#include "stdafx.h"
#include <Windows.h>

int _tmain(int argc, _TCHAR* argv[])
{
    STARTUPINFO structSI;
    PROCESS_INFORMATION structPI;

    ZeroMemory(&structSI, sizeof(structSI));
    structSI.cb = sizeof(structSI);

    //createprocess returns Boolean value
    if (CreateProcess(NULL, "notepad.exe", NULL, NULL, FALSE,
        0, NULL, NULL, &structSI, &structPI)){
        //display the information stored in structPI
        printf("Notepad.exe created as process %d and thread %d\n",
            structPI.dwProcessId, structPI.dwThreadId);
    }

    //let's close the newly created process and thread handles
    CloseHandle(structPI.hProcess);
    CloseHandle(structPI.hThread);

}

Each process has a handle and a system-wide unique identifier. From the calling program, we can access these values via the PROCESS_INFORMATION data structure. From within the process itself, an application can determine its own pseudo-handle via the GetCurrentProcess() call. Note that a pseudo-handle is only valid in the context of the calling process, as it is not a real handle.

The TerminateProcess() function can be used to terminate another process. Generally speaking, this function should not be called unless in an emergency.

Any process can get the exit status of a process it has a handle to by using the GetExitCodeProcess() function. The GetExitCodeProcess() function returns a Boolean value and accepts two parameters, the first being the handle to the process and the second being a pointer to a DWORD value to store the exit code.

#include "stdafx.h"
#include <Windows.h>

int _tmain(int argc, _TCHAR* argv[])
{
    STARTUPINFO structSInfo;
    PROCESS_INFORMATION structPInfo;
    DWORD dwExitCode;
    BOOLEAN boolRValue;

    ZeroMemory(&structSInfo, sizeof(structSInfo));

    //start notepad
    boolRValue = CreateProcess(
        NULL, //application name
        "notepad.exe", //command line
        NULL, //Inherit security attributes
        NULL, //process attributes
        TRUE, //inherit handles
        0, //no creation flags
        NULL, //environment
        NULL, //current directory
        &structSInfo,
        &structPInfo
        );

    if (boolRValue){
        printf("Notepad.exe created as process %d, thread %d.\n", structPInfo.dwProcessId, structPInfo.dwThreadId);
    }
    else {
        printf("Error creating new process.");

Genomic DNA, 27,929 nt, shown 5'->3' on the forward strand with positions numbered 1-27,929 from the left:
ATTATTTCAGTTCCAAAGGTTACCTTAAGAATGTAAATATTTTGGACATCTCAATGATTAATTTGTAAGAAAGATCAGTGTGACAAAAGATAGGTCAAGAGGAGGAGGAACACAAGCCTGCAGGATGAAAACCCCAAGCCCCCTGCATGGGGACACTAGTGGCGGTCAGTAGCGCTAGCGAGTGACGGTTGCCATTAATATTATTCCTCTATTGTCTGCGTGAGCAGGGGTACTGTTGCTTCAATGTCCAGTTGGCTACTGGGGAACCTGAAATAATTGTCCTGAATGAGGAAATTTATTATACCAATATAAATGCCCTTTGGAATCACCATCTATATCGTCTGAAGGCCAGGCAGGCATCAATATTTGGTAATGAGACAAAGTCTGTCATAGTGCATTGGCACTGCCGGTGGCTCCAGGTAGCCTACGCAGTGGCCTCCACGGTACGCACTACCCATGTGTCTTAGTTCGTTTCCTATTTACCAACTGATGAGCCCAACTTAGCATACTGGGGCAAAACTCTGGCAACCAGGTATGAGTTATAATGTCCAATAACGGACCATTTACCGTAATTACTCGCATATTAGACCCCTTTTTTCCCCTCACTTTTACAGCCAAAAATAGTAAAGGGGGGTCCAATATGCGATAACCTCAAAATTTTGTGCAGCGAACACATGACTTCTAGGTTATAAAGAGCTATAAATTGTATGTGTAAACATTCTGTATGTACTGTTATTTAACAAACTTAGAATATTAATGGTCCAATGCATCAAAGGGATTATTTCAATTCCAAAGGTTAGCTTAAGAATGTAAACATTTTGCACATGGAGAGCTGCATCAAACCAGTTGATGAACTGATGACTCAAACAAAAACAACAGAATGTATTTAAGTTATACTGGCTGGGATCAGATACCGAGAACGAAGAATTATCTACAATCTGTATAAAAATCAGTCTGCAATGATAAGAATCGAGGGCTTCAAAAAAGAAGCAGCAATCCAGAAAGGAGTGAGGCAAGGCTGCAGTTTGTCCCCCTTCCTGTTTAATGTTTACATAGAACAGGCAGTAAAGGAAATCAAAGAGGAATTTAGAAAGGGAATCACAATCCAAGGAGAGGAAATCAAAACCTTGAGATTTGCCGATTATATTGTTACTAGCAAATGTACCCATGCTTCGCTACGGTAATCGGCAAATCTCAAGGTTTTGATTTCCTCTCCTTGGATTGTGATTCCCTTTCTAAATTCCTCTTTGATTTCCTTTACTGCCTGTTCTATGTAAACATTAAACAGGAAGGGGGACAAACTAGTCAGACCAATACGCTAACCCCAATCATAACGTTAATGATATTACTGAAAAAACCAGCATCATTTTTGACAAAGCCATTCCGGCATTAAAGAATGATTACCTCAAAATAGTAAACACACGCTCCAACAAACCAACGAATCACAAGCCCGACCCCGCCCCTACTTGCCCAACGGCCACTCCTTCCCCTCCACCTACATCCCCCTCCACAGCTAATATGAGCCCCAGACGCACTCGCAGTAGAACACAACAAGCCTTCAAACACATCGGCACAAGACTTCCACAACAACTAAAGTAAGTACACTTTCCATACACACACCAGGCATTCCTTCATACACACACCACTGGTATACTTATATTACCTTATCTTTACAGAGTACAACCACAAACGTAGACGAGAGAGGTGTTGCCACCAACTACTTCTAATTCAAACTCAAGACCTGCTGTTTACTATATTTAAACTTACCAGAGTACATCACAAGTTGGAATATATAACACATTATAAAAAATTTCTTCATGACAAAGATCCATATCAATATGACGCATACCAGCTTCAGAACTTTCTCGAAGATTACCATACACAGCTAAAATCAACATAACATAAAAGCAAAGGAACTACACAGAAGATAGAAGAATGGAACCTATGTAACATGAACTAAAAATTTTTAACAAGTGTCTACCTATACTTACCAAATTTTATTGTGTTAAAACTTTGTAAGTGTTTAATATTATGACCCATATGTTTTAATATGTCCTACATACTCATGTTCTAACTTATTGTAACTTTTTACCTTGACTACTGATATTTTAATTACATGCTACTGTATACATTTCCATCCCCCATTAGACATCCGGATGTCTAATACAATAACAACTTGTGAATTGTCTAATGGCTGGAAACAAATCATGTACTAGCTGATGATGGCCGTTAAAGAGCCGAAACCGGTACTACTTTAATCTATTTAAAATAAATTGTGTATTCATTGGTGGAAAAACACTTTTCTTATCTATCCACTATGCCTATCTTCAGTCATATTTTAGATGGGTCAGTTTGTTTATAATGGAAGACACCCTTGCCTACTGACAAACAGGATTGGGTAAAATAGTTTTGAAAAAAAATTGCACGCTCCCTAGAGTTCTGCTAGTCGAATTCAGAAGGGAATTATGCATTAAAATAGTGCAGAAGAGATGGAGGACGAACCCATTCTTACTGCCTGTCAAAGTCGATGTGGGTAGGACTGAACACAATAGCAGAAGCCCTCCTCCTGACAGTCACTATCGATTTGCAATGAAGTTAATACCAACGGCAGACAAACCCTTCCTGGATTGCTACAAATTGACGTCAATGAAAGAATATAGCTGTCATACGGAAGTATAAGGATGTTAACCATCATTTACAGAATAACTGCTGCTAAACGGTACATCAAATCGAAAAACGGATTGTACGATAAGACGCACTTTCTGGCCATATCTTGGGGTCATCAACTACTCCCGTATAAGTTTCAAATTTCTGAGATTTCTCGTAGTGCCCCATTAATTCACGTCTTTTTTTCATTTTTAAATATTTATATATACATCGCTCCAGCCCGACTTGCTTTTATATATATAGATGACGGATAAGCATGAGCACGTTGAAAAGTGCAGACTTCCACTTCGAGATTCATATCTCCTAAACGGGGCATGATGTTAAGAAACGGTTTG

exit(EXIT_FAILURE);
    }

    //wait for a few seconds
    Sleep(3000);

    //terminate notepad.exe
    TerminateProcess(structPInfo.hProcess, 0);

    //get exit code
    boolRValue = GetExitCodeProcess(structPInfo.hProcess, &dwExitCode);

    if (boolRValue){
        printf("notepad.exe's exit code is %d\n", dwExitCode);
    }

    CloseHandle(structPInfo.hProcess);
    CloseHandle(structPInfo.hThread);

    return 0;

}

One last item to cover is waiting for a process to exit – this is the simplest, and perhaps most limiting, way to synchronize processes. To wait for a process to exit, we simply call  WaitForSingleObject(). The WaitForSingleObject() function takes two arguments, the first is the handle to the process, and the second specifies how long we want the process to wait for the other process to end.

#include "stdafx.h"
#include <Windows.h>

int _tmain(int argc, _TCHAR* argv[])
{
    STARTUPINFO structSI;
    PROCESS_INFORMATION structPI;
    DWORD dwWaitRValue, dwExitCode;

    ZeroMemory(&structSI, sizeof(structSI));
    structSI.cb = sizeof(structSI);

    CreateProcess(
        NULL,
        "powershell.exe",
        NULL,
        NULL,
        FALSE,
        CREATE_NEW_CONSOLE, //creation flag
        NULL,
        NULL,
        &structSI,
        &structPI
        );

    //print some information
    printf("Powershell.exe was created as process ID %d.\n", structPI.dwProcessId);

    //wait for process to exit
    while (true){
        dwWaitRValue = WaitForSingleObject(structPI.hProcess, 1000);
        if (dwWaitRValue == WAIT_OBJECT_0){